By Kostas Chartofylis

Among geographically neighbouring areas it is not uncommon to emerge disputes regarding the paternity of traditional cultural elements. Such, are songs, dances, customs, etc. Nisyros is facing a similar case for the "KAMARES" or " SIMA " dance, although there is evidence and compelling testimonies documenting this dance as an accompanying integral of a traditional Nisyrian wedding. Specifically:

1.- The famous Russian-Lithouanian (hellenist) researcher, Charles Flegel, in his book "The island of Nisyros and its Thermae ", edited in Konstantinople in 1899, refers to a visit to Nisyros, (before the publication of the book i.e. pre-1899). While describing the customs of a Nisyrian wedding, as he experienced it, he writes on page 32, "they dance dressed in traditional costumes in the central square of the village, a dance called KAMARES, resembling the quadrille in Europe ... “. This book is found attached on the "Nisyrian Studies Society's" website: (www.nisyriakesmeletes.gr) under "Publications.

2.- Regarding the interest that the Nissyrian musical tradition represents, the Swiss musicologist and professor of Greek language and literature at the University of Geneva Samuel Baud Bovy, left a characteristic testimony in his attempt to capture the traditional music of our islands. He made three visits to the Dodecanese, the years 1930, 1931 and 1933. He visited all the islands that had interesting musical tradition apart from two, as he explains in his two-volume book "SONGS OF DODECANESE» 1935. With regard to one island, he drew valuable material from an existing book with a description of the musical tradition of that island, while on the second island he notes that he wrote some songs by residents of Rhodes, originating in that island (pg. ij of the "INTRODUCTION"). Baud Bovy in recording his impressions, made a special quote on Nisyros (1931), with special reference and praise to the musicians he had met there. For the above-mentioned matter, in pg. 222 of Volume II, the famous musicologist scores the music of "KAMARES" with the title "mantinada", and on pg. 193, referring to dances in Nisyros, he describes in detail how “mantinada” was being danced. On p. 157, he describes the time and the location when the dance takes place during the wedding customs. The instrumentalists-pupils of George Makrigiannis, (John Koulianos, Paul Kourounis and Theo Magriplis somehow enriched "mantinada" and taught it to their pupils (G. Chatzipetros), as the "Nisyrian KAMARES dance."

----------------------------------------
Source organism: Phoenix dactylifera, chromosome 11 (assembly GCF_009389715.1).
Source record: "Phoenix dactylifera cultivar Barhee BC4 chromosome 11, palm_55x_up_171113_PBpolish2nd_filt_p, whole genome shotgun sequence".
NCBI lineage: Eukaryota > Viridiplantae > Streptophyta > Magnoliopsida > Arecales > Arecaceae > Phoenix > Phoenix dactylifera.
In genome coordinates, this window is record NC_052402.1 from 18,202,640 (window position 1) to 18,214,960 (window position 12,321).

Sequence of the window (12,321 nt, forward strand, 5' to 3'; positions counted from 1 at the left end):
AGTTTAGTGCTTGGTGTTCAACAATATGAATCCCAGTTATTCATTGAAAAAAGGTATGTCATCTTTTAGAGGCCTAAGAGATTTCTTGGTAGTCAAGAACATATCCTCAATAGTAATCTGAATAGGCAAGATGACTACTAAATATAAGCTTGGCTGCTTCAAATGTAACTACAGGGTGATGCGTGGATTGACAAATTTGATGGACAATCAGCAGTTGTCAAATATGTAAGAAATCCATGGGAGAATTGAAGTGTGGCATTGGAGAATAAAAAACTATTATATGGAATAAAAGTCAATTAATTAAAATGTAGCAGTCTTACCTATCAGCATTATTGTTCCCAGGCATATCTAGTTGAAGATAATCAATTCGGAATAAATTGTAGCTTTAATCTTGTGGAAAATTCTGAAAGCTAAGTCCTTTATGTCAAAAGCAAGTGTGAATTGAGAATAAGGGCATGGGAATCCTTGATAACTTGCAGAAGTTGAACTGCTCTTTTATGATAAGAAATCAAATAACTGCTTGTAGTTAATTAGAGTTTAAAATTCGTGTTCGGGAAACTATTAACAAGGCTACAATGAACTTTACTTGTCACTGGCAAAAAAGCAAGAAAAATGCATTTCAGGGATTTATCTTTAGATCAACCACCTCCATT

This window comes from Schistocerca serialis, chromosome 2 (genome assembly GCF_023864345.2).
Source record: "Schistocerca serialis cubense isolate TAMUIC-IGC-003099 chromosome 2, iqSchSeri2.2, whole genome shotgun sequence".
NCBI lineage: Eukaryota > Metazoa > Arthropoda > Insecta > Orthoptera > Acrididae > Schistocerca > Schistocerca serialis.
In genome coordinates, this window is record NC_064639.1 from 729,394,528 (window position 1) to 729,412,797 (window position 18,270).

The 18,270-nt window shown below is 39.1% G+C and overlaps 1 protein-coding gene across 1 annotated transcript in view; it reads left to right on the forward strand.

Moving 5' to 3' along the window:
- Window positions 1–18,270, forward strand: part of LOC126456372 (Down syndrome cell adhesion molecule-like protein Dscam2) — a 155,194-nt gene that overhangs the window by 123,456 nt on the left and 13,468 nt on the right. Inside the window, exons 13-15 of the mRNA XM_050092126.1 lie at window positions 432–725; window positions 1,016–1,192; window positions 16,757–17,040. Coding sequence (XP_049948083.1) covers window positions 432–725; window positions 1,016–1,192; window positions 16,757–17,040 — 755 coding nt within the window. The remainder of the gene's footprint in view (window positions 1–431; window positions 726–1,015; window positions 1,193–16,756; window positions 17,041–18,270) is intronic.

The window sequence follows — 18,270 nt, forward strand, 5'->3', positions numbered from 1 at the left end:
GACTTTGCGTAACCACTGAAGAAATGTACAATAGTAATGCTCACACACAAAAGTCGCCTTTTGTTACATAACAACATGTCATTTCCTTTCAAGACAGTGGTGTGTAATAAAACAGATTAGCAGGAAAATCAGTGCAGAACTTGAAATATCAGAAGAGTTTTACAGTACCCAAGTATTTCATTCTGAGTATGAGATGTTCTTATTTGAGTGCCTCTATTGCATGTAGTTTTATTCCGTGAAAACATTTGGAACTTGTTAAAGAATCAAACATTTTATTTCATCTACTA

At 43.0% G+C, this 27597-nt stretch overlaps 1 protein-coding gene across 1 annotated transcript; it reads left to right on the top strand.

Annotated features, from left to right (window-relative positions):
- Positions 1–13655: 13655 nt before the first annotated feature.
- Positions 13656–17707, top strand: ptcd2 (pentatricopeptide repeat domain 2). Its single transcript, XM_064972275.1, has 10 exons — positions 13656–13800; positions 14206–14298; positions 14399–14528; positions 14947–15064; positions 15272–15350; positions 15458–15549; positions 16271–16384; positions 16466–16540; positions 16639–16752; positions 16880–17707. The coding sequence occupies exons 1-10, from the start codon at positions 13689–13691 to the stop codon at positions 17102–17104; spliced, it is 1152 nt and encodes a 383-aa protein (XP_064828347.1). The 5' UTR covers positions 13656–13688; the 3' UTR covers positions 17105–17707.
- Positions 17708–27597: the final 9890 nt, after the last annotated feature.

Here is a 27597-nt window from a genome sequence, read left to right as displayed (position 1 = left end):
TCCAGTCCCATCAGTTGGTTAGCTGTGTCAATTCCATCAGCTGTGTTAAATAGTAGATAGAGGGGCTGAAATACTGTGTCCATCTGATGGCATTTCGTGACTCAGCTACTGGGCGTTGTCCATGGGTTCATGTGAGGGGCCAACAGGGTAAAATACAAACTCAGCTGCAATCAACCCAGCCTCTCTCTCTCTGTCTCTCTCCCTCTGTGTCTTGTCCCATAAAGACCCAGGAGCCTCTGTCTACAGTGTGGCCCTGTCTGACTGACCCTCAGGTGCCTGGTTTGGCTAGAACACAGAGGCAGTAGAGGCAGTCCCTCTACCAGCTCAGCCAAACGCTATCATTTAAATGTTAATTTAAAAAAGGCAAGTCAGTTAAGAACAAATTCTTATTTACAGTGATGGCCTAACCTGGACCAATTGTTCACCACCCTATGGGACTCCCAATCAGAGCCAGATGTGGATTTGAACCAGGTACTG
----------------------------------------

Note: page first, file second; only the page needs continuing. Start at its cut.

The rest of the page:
This book of Baud Bovy was reedited in 1990 by the Cultural Organization of the Municipality of Rhodes, and can be found in the libraries of the island.

3.- It should also be noted that there are conclusive evidences and aknowlements by older generations of islanders from nearby islands, whereby their music tradition was enriched by the famous fiddler George Makrigianni, the so-called "George the Nisyrian", who, as master of the violin, was invited to their feasts and celebrations. Therefore, the nisyrian dancing music (amongst them the "KAMARES"), was transferred to their islands.

4.- Even recently, the non Nisyrian historical researcher, Ch. Koutelakis with a long involvement in the issues of the Dodecanese islands in a relevant article he states, inter alia, "... geographically, slightly in a more advantaged environment, Nisyros as opposed to the other islands, managed to keep track of the development of times by taking it from Kos or Kalymnos or directly from the major cultural centers as Smyrna and Konstantinople and directing it to the neighbouring islands.., other islands, rested in their comparatively fertile land ... secluded themselves, waiting for the light of civilization from neighboring Symi and Nisyros ... ", and, he continues, "So, the mostly populated Nisyros was transformed into a source of commercial and intellectual radiation, which passes its cultural lights to nearby islands." (NISYRIAKA, vol. 9th / 1984, pg. 216 and 226 respectively, also uploaded on the website).

Nisyros thus presents evidences, (some of them even go back to the 1890s), classifying the "KAMARES" dance, between the elements of its musical tradition.

Certainly we do not question anyone the right to dance the "Kamares". On the contrary, it satisfies us because it confirms that indeed it is a beautiful dance. What offends us is the arbitrary and undocumented appropriation of paternity.

  • Youngsters from (the) Nisyrian community in Athens, dancing the "Kamares", during an event celebrating the anniversary of the embodiment of the Dodecanese to Mother Greece.